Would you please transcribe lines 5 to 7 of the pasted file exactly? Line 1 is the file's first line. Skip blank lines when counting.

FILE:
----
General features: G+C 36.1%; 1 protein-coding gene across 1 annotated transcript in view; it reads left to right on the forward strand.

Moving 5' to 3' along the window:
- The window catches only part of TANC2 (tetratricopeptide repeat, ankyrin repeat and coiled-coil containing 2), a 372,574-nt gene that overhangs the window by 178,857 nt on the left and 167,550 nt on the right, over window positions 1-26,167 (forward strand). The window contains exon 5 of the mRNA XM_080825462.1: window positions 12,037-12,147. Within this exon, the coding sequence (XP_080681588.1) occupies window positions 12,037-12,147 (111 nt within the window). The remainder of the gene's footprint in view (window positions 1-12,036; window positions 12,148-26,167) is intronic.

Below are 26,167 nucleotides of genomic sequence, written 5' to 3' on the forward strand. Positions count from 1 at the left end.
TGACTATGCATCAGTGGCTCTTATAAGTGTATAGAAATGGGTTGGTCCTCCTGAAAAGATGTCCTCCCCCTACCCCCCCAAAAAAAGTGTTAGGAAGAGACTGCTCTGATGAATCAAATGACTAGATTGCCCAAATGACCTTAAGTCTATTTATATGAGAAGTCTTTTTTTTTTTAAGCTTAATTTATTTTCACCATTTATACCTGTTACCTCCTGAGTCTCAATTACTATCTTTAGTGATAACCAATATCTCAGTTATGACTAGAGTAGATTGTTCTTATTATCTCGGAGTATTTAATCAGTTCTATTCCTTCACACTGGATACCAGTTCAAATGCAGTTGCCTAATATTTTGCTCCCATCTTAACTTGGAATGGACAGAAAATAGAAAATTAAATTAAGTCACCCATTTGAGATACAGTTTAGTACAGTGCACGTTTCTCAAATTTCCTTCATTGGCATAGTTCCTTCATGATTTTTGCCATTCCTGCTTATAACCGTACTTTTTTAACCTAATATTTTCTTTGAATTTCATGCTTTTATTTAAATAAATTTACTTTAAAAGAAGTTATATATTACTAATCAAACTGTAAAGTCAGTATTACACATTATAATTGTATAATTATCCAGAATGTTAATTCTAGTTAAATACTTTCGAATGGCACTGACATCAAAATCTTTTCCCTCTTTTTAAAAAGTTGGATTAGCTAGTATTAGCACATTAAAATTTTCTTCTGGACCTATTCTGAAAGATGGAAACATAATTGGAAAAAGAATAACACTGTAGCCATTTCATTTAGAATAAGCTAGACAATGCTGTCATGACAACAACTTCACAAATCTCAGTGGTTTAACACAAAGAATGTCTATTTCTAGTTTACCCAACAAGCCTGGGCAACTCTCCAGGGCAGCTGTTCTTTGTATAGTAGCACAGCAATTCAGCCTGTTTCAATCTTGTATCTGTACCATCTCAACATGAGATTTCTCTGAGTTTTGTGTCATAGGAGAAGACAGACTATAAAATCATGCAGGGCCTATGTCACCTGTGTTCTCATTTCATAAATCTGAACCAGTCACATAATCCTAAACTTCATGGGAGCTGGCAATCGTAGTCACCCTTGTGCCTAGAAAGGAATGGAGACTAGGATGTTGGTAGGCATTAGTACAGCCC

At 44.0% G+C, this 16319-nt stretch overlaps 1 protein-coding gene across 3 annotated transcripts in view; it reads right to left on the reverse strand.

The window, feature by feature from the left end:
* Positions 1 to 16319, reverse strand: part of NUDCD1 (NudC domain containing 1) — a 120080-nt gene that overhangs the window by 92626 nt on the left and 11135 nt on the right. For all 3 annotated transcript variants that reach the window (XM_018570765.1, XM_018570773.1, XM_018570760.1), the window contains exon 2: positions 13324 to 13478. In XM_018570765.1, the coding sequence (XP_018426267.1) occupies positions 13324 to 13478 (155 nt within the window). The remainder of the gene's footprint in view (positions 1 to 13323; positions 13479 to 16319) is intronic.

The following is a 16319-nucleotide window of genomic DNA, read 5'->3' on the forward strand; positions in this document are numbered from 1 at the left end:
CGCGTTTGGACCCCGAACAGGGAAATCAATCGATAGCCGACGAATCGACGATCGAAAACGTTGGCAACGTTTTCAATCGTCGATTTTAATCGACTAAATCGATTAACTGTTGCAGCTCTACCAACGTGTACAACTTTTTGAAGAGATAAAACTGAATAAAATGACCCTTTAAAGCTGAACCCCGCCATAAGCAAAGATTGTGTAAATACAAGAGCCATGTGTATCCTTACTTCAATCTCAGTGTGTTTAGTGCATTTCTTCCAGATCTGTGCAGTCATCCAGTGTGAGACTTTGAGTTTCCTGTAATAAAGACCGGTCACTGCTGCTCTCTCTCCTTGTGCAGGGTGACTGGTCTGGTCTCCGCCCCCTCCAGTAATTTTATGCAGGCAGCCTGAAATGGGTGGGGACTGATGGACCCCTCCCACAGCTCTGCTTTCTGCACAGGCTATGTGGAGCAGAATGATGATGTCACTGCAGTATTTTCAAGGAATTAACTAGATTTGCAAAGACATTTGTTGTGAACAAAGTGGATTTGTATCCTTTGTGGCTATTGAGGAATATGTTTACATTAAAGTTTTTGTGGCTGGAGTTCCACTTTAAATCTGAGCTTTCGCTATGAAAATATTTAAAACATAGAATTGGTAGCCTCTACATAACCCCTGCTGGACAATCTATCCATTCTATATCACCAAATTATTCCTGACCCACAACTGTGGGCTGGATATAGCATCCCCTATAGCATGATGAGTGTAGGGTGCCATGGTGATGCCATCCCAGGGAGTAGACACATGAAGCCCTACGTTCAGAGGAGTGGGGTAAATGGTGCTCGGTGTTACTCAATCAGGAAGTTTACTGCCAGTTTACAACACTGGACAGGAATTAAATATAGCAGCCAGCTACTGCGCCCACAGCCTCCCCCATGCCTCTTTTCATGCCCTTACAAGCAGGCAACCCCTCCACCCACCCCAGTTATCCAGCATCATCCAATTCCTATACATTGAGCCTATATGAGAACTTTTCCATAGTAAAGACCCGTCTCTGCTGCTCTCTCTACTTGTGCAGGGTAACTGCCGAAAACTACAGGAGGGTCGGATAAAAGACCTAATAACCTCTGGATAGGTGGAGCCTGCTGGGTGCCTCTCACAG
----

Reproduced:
TGACTATGCATCAGTGGCTCTTATAAGTGTATAGAAATGGGTTGGTCCTCCTGAAAAGATGTCCTCCCCCTACCCCCCCAAAAAAAGTGTTAGGAAGAGACTGCTCTGATGAATCAAATGACTAGATTGCCCAAATGACCTTAAGTCTATTTATATGAGAAGTCTTTTTTTTTTTAAGCTTAATTTATTTTCACCATTTATACCTGTTACCTCCTGAGTCTCAATTACTATCTTTAGTGATAACCAATATCTCAGTTATGACTAGAGTAGATTGTTCTTATTATCTCGGAGTATTTAATCAGTTCTATTCCTTCACACTGGATACCAGTTCAAATGCAGTTGCCTAATATTTTGCTCCCATCTTAACTTGGAATGGACAGAAAATAGAAAATTAAATTAAGTCACCCATTTGAGATACAGTTTAGTACAGTGCACGTTTCTCAAATTTCCTTCATTGGCATAGTTCCTTCATGATTTTTGCCATTCCTGCTTATAACCGTACTTTTTTAACCTAATATTTTCTTTGAATTTCATGCTTTTATTTAAATAAATTTACTTTAAAAGAAGTTATATATTACTAATCAAACTGTAAAGTCAGTATTACACATTATAATTGTATAATTATCCAGAATGTTAATTCTAGTTAAATACTTTCGAATGGCACTGACATCAAAATCTTTTCCCTCTTTTTAAAAAGTTGGATTAGCTAGTATTAGCACATTAAAATTTTCTTCTGGACCTATTCTGAAAGATGGAAACATAATTGGAAAAAGAATAACACTGTAGCCATTTCATTTAGAATAAGCTAGACAATGCTGTCATGACAACAACTTCACAAATCTCAGTGGTTTAACACAAAGAATGTCTATTTCTAGTTTACCCAACAAGCCTGGGCAACTCTCCAGGGCAGCTGTTCTTTGTATAGTAGCACAGCAATTCAGCCTGTTTCAATCTTGTATCTGTACCATCTCAACATGAGATTTCTCTGAGTTTTGTGTCATAGGAGAAGACAGACTATAAAATCATGCAGGGCCTATGTCACCTGTGTTCTCATTTCATAAATCTGAACCAGTCACATAATCCTAAACTTCATGGGAGCTGGCAATCGTAGTCACCCTTGTGCCTAGAAAGGAATGGAGACTAGGATGTTGGTAGGCATTAGTACAGCCC

At 44.0% G+C, this 16319-nt stretch overlaps 1 protein-coding gene across 3 annotated transcripts in view; it reads right to left on the reverse strand.

The window, feature by feature from the left end: